Five years after Benjamin Linder’s torture and death at the hands of the contras, his alleged murderer s may finally stand trial. On June 18, 1992, the Eleventh Circuit Court of Appeals reversed the district court decision which had dismissed the suit by the Linder family against three contras, ruling in essence that trial must proceed.
Linder, a U.S. citizen, and two Nicaraguans were murdered in April 1987 by contras who attacked them while they were constructing a small dam in the village of Bocay. The dam was part of a project to provide electricity, potable water and boost development in a poor rural area of Nicaragua.
In 1988, CCR filed suit in federal district court in Miami against the contra organizations and their leaders, Adolfo Calero, Enrique Bermudez, and Aristides Sanchez, charging them with the death of Linder. The complaint alleged that they ordered the killing, or were at least aware of, or condoned the contra practice of killing civilians and executing the wounded.
Plaintiffs, the family of Benjamin Linder, asserted a cause of action under international law and the wrongful death law of Florida the state in which the contras then had their headquarters and where much of their leadership resided.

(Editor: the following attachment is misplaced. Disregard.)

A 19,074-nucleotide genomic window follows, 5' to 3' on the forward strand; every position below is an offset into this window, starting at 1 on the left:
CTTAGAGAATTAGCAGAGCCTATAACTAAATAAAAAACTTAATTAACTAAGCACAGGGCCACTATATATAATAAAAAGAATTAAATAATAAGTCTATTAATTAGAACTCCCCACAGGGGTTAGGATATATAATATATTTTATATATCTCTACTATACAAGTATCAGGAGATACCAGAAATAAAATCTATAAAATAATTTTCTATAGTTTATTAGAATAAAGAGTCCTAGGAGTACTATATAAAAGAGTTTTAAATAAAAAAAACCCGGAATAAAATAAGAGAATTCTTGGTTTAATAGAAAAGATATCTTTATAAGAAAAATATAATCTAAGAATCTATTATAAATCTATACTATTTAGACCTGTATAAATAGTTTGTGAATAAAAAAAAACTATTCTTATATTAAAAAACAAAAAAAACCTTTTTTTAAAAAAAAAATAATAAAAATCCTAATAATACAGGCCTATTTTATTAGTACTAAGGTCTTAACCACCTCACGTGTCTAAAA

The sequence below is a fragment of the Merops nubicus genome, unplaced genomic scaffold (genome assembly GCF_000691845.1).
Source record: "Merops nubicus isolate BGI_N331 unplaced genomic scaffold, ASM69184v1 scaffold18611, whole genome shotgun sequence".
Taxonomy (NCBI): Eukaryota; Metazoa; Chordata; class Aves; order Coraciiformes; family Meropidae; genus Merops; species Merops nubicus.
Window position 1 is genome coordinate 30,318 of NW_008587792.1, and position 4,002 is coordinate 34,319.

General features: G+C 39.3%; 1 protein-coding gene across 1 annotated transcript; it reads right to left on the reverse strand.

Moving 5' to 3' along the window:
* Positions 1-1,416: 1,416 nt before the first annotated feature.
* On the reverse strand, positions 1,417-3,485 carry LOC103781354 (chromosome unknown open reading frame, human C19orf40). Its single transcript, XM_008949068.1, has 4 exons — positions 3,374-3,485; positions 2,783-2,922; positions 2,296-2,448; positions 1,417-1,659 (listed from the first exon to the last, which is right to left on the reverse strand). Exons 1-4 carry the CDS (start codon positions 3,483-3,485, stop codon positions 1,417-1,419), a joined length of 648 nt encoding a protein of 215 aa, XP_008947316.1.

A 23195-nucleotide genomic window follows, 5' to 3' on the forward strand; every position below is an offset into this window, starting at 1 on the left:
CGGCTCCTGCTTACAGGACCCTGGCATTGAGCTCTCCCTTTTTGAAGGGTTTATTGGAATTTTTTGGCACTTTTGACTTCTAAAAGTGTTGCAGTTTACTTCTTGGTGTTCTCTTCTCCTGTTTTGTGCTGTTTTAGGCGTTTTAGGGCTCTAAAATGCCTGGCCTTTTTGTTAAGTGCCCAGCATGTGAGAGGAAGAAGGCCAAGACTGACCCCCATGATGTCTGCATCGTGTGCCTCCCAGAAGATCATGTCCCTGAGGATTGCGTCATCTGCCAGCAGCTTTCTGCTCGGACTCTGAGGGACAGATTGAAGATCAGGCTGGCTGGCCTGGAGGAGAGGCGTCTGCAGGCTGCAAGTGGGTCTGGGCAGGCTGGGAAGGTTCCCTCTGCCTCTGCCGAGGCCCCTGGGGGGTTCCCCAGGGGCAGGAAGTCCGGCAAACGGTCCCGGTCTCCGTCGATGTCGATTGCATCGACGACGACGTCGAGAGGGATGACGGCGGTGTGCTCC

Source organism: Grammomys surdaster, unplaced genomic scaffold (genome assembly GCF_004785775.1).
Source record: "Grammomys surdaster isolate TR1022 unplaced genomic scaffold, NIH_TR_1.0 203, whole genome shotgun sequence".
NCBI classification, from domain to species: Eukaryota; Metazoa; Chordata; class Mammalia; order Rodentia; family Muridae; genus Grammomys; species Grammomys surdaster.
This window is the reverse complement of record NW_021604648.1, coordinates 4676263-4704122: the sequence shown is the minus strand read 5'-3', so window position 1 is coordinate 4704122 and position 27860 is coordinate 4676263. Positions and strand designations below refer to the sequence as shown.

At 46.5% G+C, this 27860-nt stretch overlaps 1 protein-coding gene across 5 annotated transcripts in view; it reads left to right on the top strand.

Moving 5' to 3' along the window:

The contra defendants filed a motion to dismiss, claiming that a federal court could not entertain jurisdiction over suits alleging injuries or wrongful death that occur during war even if the death involved torture and
summary execution of a civilian. CCR responded with an argument based on the Filartiga principle In 1990, the district court dismissed the case on political question grounds-a discretionary doctrine which precludes federal courts from deciding cases which could interfere with foreign policy.
But in a precedent-setting opinion, the appeals court reversed. For the first time, an American court found that tort suits-suits for damages-could be based upon violations of the customary laws of war. As the circuit court said, “Even though a civil war was in progress…does this immunize the defendants from tort liability for the torture and murder of Linder? We think not.”
At this writing, a trial date has not been set, and the defendants may first request a Supreme Court review.
Michael Ratner, Margaret L. Ratner, Beth Stephens, Jules Lobel, with Harold Hongju Koh of the Lowenstein lnternational Human Rights Clinic of Yale Law School, and Dr. Ann Mari Buitrago, FOIA specialist